may know him that is true, and we are in him that is true,
even in his Son Jesus Christ. THIS IS THE TRUE GOD

And that the Son is elsewhere called the true God in Scrip-
ture, is admitted by Socinus himself, the father of modem
Socinians.f "It is very false," says Socinus, "that we should
openly declare Jesus Christ is not true God. We profess to
say the contrary, and declare that he is true God, in several of
our writings, as well in the Latin as in the Polish language."
"Jesus Christ," says Smalcius, another father of the Unitarians,
"also may be called with a sovereign right our God, and the
true God, and so he really is." Our Saviour therefore, in
attributing to himself as well as to the Father the title "only
true God," speaks, as our opponents admit, in conformity with
the other portions of Scripture ; as when, in the Old Testament,
that being, whom we have identified with Christ, is made to

♦John vi : 27, and x : 28 ; Matt, xix : 16, 21.
tSce Ad. Wick., p. 49, in Abaddie, p. 276.

Digitized by



declare "I am Jehovah thy God ; thou shalt have no other Gods
before me." **Is there a God beside me? Yea, there is no
God; I know not any;" and again: "There is no God else
besides one, a just God and a Saviour; there is none besides
me ; for I am God, and there is none else ;" and again, "I am
God, and there is none else ; I am God and there is none like
unto me."

The expressions in this text manifestly allude to the multi-
tude of Pagan divinities who falsely bare the name of Gods.
The adjective true is opposed to false, and the adverb only is
opposed to many. Christ was, evidently, speaking in opposi-
tion to the corrupt theology of the heathen, as if he had said,
"The Gentiles perish, because they have no knowledge of any
but false Gods; but it is life eternal to know thee, the only
true God, in opposition to idols, including his co-equal and
co-essential Son, who is Jesus the Christ."

Of exactly similar import is the declaration of the apostle
in 1 Cor. viii: 4-6. "As concerning therefore, the eating of
those things that are offered in sacrifice unto idols, we know
that an idol is nothing in the world, and that there is none other
God but one. For though there be that are called gods,
whether in heaven or in earth, as there be gods many and lords
many ; but to us there is but one God, — ^the Father, of whom
are all things, and we in him ; and one Lord Jesus Christ, by
whom are all things, and we by him." Here also God, — ^that is,
the Godhead, or God considered in his essence, and as implying
the Father and the Son, is said to be one in opposition to idols
as in 1 Thess. i: 9. If we compare this with the expression
of St. Thomas, "My Lord and my God," we have the following
argument : "To us there is but one God the Father — ^but to us
Jesus Christ is also Lord and God. The Gospel has, therefore,
either preached two Gods, one distinct from the other, or that
the "one God the Father" is here the name of a nature, under
which Christ himself, as God, is also comprehended. The
same conclusion may be also deduced from several other pas-
sages. Thus, in Matt, xxiii : v. 9, it is said, "Call no man your
Father upon earth, for one is your Father, which is in
heaven." But in verse 10, it is said, "Neither be ye called
masters, for one is your master, even Christ, (vide John
iii: 13,) which is in Heaven. Now, if from the words, one is
YOUR Father, an argument is drawn for the exclusive divinity
of the Father, the same argument would prove, that one per-

Digitized by



son only is our master, and that this person is Christ, which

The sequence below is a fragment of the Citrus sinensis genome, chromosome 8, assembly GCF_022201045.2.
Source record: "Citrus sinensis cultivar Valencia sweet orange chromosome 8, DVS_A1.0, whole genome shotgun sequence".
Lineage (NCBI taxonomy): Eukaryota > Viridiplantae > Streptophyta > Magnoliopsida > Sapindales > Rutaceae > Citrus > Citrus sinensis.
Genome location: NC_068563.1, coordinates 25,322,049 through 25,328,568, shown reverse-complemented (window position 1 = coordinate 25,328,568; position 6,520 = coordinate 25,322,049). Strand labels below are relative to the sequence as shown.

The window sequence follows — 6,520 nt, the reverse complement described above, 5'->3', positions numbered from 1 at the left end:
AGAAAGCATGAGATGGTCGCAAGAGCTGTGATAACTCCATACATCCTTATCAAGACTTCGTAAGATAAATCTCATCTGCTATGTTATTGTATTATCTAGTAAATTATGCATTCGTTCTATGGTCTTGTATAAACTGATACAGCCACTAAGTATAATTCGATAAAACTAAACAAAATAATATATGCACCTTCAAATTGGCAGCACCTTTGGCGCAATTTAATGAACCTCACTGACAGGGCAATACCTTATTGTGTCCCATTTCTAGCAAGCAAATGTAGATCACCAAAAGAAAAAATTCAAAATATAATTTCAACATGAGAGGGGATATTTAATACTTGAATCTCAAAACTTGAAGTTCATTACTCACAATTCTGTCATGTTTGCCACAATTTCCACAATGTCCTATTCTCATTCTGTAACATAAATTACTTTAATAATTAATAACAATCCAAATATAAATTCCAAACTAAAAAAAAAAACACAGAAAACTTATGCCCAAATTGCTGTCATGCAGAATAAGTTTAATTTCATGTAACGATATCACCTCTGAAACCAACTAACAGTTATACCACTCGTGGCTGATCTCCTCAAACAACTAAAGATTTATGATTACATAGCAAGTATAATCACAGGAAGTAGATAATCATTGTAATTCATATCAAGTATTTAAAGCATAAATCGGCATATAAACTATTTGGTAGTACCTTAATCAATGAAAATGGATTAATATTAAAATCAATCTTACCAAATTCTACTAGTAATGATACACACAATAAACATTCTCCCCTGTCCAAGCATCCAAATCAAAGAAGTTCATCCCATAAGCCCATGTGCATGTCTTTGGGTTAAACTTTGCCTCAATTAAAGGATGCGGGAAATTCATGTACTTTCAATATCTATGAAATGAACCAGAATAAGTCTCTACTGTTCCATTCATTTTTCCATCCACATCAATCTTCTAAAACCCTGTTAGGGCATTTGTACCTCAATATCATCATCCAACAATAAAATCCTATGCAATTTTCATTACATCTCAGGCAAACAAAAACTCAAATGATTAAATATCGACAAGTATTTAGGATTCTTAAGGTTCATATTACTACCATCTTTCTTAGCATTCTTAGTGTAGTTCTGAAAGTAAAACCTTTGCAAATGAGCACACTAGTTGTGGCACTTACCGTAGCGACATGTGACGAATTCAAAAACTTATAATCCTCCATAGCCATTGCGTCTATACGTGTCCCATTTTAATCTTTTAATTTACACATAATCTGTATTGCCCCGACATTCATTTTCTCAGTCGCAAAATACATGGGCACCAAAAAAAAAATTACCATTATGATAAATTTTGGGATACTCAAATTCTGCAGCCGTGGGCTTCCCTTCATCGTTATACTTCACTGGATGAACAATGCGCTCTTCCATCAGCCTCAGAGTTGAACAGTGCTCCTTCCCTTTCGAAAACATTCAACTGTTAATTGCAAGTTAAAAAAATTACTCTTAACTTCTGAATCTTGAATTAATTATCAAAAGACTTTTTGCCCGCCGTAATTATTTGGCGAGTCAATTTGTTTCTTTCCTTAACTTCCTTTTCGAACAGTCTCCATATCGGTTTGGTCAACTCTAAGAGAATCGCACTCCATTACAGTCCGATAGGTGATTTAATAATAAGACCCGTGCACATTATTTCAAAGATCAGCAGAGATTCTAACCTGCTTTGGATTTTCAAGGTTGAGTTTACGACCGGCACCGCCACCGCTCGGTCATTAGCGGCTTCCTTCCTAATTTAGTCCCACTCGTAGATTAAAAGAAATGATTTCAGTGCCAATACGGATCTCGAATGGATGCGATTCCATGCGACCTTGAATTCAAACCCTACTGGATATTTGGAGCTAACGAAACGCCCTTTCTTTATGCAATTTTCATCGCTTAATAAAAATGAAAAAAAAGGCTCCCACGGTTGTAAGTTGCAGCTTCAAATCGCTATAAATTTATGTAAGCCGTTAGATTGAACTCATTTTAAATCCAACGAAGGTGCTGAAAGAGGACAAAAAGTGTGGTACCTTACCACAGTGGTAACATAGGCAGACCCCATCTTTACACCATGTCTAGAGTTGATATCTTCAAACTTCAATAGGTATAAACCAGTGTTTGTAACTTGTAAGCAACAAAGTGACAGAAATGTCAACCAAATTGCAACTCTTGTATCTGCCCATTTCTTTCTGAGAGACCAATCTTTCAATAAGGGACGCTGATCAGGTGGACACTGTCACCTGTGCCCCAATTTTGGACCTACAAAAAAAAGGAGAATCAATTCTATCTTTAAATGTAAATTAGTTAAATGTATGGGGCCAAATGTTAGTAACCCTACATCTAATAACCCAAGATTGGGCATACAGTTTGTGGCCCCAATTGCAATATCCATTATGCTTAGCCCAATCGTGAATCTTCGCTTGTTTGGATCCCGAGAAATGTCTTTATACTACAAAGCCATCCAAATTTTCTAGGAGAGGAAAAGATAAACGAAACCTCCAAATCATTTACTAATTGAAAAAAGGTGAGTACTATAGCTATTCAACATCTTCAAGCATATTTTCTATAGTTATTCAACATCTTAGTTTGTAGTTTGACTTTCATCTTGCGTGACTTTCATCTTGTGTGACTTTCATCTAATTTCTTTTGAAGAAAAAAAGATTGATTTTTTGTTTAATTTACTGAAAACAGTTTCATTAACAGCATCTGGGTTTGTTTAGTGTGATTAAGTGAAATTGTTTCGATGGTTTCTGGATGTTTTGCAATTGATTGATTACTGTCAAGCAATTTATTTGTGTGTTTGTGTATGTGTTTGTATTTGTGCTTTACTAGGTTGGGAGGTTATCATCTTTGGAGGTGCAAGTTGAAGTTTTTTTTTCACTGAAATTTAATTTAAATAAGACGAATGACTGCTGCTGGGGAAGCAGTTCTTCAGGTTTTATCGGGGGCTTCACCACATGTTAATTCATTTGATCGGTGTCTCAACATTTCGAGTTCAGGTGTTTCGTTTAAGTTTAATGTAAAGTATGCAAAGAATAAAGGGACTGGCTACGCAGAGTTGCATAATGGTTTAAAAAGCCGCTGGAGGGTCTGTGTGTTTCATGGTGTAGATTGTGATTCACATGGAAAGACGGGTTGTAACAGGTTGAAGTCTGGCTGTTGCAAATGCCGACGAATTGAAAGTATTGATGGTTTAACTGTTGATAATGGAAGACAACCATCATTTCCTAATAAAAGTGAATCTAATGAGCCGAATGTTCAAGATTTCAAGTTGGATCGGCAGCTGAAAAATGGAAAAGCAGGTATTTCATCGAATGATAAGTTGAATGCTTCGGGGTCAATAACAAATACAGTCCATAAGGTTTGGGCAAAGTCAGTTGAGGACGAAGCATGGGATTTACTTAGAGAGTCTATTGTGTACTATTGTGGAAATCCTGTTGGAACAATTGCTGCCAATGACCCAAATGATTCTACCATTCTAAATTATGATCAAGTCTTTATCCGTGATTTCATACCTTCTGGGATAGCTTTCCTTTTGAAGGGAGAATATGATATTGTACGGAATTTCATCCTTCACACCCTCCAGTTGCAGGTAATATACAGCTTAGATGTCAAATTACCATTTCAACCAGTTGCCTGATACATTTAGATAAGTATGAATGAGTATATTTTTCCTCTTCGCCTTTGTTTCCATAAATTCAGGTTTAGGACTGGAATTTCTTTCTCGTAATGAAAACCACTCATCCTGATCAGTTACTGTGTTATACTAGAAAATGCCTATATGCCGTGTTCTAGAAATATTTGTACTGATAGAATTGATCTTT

excludes the persons of the Father and the Spirit from the
honour of that title, and therefore, reduces the argument to an
absurdity. We are to conclude then, that as the phrase, "one
master," cannot be meant to exclude the Father, so neither do
other similar expressions applied to the Father, as "one good,"
or "one is your Father," exclude the person of Christ The
title of Father is, itself, ascribed to the second person of the
Trinity ; for Christ, the Alpha and the Omega, says of himself,
"He that overcometh shall inherit all things, and I will be his
God, and he shall be my Son."* Isaiah expressly calls him the
Everlasting Father. Again, it is written, "They are the
children of God, being the children of the resurrection :" "but,"
says Christ, "I am the resurrection." Christ therefore, is God,
and the believers are his children. The word Father, there-
fore, cannot always be a name that distinguishes the first per-
son in the Godhead from the other persons of the Godhead, but
is often to be understood as a term merely of relation, and as
in this sense, applicable to the second person also.f

But Whitby so fairly meets, and so fully confutes the argu-
ment which Dr. Carpenter, and Unitarians generally, derive
from this passage, that I shall here transcribe his comment.
The passage is this : "To us there is but one God the Father, of
whom are all things, and we in (or for) him; and one Lord
Jesus Christ, by whom are all things, and we by him." Hence,
(says Whitby,) the Arians and Socinians argue against the
Deity of Christ, as he who saith there is one Emperor, to wit,
Csesar, saith in effect, there is no other Emperor but Caesar.
So he that saith there is one God the Father, saith in effect,
there is no other God besides the Father. Again, he who,
having separately spoken of one God, proceeds distinctly to
speak of one Lord, to wit : Jesus Christ doth, by that distinct
title, sufficiently show Christ is not that God. Such is the
argument of Unitarians. To this Whitby replies: "To the
second argument the reply is obvious, by retorting the argu-
ment, as to the ancient Commentators, against this Arian objec-
tion, thus : That, as the apostle, by saying there is one Lord
Jesus Christ, cannot be reasonably supposed to exclude the
Father from being the Lord of christians, as he is often styled
in the New Testament ; so neither by saying, there is one God
the Father, ought he to be supposed to exclude Jesus Christ

*Revel. xxi : 7, Isaiah ix : 6, Luke xx : 3d, John ii : 45.